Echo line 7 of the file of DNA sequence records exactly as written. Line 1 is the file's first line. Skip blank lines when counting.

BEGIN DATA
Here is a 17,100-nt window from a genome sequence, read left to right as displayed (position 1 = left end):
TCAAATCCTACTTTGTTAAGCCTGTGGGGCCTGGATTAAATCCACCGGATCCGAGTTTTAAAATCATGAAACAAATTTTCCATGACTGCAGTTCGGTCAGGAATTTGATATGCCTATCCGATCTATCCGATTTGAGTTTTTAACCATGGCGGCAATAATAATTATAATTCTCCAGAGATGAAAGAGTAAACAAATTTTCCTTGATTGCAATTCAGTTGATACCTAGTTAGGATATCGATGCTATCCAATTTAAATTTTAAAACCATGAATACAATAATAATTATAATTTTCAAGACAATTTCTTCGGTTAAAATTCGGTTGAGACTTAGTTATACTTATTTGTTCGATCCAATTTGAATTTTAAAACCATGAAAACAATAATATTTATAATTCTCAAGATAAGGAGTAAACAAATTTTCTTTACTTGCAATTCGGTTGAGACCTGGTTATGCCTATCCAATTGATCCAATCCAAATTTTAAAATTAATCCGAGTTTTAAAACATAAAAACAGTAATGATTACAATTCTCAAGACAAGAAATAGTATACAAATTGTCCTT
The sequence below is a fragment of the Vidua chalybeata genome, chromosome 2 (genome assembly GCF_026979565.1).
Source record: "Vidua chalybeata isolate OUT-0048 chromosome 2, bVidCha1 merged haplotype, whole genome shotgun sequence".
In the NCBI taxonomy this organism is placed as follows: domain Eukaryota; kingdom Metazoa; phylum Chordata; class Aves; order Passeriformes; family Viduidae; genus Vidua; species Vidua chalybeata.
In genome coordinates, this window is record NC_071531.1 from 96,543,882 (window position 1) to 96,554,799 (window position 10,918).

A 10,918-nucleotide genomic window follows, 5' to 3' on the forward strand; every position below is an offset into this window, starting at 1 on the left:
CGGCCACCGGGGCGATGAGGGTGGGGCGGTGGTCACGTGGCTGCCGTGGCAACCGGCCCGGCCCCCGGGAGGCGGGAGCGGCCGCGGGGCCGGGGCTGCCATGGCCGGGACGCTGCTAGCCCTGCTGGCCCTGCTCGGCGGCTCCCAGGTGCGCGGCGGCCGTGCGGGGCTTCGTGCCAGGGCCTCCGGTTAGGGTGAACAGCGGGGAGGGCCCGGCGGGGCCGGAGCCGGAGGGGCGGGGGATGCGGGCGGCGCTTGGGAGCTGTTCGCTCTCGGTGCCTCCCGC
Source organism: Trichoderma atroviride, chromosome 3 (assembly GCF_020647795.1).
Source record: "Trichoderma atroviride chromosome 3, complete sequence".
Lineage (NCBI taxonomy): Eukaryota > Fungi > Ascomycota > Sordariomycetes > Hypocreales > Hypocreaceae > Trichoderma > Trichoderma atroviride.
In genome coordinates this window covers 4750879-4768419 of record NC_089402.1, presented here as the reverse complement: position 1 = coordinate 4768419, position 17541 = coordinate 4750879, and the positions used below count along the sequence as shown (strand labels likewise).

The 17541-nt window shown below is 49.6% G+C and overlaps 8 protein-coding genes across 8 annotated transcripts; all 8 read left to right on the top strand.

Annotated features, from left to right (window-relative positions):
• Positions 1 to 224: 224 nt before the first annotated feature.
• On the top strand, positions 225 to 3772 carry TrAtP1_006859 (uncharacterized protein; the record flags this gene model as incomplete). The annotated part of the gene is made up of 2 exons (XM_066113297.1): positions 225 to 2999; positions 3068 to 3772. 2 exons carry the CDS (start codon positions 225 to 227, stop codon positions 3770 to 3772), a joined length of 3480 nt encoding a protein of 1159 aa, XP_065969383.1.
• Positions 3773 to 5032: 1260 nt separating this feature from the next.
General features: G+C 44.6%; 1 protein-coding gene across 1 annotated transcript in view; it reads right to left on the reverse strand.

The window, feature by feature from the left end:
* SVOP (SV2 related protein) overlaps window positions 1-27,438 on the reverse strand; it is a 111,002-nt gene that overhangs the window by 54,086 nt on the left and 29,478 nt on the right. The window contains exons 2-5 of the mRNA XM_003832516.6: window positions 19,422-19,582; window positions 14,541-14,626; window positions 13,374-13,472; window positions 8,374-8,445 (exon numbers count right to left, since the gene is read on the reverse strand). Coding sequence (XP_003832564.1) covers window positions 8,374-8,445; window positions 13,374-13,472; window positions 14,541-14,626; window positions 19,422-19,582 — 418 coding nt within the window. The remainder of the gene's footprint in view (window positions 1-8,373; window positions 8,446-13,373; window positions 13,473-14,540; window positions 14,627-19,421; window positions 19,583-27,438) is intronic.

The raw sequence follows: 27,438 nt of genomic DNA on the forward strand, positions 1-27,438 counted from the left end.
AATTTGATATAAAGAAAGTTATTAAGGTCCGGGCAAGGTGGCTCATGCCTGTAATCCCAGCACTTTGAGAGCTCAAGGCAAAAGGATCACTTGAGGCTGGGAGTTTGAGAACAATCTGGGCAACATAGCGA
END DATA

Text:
A 10,918-nucleotide genomic window follows, 5' to 3' on the forward strand; every position below is an offset into this window, starting at 1 on the left: